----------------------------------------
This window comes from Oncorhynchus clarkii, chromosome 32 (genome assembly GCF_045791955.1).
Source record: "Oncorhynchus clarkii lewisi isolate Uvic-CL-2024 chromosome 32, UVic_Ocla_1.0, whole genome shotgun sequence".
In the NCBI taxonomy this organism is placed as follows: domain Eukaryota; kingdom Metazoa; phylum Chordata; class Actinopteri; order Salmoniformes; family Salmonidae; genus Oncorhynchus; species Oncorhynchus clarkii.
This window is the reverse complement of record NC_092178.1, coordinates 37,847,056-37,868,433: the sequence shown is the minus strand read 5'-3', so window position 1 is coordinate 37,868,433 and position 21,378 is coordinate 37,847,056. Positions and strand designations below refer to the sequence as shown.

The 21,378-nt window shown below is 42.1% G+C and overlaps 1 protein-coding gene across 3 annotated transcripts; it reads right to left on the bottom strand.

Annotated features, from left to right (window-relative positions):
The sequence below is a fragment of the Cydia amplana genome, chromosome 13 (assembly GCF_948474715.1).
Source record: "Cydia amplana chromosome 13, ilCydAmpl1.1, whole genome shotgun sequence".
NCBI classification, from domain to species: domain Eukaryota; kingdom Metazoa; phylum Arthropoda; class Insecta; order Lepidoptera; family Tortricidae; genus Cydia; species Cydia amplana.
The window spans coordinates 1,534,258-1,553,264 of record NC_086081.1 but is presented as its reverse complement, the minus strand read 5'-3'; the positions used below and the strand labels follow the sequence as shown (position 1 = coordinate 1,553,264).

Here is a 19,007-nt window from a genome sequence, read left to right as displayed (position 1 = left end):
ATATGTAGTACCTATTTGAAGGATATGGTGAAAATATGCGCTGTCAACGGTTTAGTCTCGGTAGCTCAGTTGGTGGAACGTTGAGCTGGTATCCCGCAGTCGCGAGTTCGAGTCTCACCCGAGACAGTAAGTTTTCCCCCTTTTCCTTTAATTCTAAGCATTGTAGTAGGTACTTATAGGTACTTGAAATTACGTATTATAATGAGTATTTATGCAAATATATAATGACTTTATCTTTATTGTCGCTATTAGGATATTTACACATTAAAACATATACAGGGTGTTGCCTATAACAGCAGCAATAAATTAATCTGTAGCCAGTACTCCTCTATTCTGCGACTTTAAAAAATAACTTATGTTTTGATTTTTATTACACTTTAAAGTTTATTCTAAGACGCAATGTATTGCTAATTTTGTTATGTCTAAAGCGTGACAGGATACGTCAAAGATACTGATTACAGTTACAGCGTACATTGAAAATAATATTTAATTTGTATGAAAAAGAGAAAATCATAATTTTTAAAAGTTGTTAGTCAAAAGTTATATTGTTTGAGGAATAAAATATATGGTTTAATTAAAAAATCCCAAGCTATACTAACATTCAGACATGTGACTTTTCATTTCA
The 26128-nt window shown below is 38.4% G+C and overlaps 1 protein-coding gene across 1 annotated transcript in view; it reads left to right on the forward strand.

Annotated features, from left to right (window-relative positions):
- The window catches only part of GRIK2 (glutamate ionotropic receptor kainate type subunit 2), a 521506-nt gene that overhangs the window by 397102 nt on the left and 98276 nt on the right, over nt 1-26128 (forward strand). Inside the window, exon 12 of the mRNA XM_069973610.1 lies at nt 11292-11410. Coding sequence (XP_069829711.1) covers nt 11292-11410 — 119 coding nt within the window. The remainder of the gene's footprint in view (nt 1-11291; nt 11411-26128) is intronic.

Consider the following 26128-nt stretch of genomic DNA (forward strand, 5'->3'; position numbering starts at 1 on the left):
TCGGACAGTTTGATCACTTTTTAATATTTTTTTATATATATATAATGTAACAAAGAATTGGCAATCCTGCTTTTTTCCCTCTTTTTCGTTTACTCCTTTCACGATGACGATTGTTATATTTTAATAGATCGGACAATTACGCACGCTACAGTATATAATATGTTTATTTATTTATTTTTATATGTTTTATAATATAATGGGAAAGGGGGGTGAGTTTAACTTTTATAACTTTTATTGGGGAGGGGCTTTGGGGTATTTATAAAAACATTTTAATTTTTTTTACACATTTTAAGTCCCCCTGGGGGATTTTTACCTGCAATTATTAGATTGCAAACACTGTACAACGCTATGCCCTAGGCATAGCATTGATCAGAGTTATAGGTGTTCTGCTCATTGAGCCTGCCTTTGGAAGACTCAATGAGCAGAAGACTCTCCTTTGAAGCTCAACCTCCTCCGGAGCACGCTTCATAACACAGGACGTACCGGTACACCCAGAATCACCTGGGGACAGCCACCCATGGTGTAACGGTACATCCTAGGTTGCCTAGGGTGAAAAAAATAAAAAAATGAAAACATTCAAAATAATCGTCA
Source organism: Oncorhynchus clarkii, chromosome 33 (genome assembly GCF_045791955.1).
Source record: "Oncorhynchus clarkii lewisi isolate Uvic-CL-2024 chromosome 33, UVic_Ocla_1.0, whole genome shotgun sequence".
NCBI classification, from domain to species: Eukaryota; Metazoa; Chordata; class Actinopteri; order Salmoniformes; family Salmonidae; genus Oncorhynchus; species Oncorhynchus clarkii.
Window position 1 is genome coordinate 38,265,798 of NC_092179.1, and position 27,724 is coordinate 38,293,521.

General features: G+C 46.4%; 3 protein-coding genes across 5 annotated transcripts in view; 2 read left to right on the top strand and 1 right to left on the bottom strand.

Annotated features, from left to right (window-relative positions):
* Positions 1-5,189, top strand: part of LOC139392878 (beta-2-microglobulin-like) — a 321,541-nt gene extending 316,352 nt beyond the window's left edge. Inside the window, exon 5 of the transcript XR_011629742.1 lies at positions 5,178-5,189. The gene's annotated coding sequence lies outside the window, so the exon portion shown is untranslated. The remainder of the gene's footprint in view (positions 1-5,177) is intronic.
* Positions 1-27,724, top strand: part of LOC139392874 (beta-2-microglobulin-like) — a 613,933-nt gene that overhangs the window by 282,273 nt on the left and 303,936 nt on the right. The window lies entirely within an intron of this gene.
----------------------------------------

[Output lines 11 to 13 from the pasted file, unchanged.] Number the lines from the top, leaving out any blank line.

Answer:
Here is a 19,007-nt window from a genome sequence, read left to right as displayed (position 1 = left end):
ATATGTAGTACCTATTTGAAGGATATGGTGAAAATATGCGCTGTCAACGGTTTAGTCTCGGTAGCTCAGTTGGTGGAACGTTGAGCTGGTATCCCGCAGTCGCGAGTTCGAGTCTCACCCGAGACAGTAAGTTTTCCCCCTTTTCCTTTAATTCTAAGCATTGTAGTAGGTACTTATAGGTACTTGAAATTACGTATTATAATGAGTATTTATGCAAATATATAATGACTTTATCTTTATTGTCGCTATTAGGATATTTACACATTAAAACATATACAGGGTGTTGCCTATAACAGCAGCAATAAATTAATCTGTAGCCAGTACTCCTCTATTCTGCGACTTTAAAAAATAACTTATGTTTTGATTTTTATTACACTTTAAAGTTTATTCTAAGACGCAATGTATTGCTAATTTTGTTATGTCTAAAGCGTGACAGGATACGTCAAAGATACTGATTACAGTTACAGCGTACATTGAAAATAATATTTAATTTGTATGAAAAAGAGAAAATCATAATTTTTAAAAGTTGTTAGTCAAAAGTTATATTGTTTGAGGAATAAAATATATGGTTTAATTAAAAAATCCCAAGCTATACTAACATTCAGACATGTGACTTTTCATTTCA
The 26128-nt window shown below is 38.4% G+C and overlaps 1 protein-coding gene across 1 annotated transcript in view; it reads left to right on the forward strand.